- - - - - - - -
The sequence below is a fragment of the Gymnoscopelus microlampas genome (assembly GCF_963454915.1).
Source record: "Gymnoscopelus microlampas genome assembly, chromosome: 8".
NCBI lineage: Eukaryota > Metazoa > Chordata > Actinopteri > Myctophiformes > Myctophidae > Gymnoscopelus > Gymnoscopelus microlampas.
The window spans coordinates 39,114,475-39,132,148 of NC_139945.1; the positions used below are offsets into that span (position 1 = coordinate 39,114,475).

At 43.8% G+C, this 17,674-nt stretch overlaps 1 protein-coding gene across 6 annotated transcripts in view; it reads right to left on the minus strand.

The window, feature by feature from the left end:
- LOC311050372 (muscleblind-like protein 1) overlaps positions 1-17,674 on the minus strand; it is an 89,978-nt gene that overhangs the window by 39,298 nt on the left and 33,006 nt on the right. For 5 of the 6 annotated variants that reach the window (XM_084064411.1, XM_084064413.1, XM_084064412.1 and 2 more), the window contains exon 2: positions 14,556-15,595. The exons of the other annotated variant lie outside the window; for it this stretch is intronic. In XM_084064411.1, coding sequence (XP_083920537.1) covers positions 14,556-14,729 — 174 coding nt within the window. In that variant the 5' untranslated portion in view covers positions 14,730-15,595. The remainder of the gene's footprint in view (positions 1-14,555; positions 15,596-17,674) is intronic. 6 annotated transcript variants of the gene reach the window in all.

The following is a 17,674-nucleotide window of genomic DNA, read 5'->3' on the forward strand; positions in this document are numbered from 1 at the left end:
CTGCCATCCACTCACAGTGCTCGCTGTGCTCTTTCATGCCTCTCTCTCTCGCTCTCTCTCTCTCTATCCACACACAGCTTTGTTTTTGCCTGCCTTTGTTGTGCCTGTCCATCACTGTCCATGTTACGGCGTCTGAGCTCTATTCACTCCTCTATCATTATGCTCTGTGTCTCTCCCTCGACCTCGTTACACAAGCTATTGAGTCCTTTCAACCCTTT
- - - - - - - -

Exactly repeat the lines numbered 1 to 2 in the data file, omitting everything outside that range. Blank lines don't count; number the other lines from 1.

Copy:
The sequence below is a fragment of the Gymnoscopelus microlampas genome (assembly GCF_963454915.1).
Source record: "Gymnoscopelus microlampas genome assembly, chromosome: 8".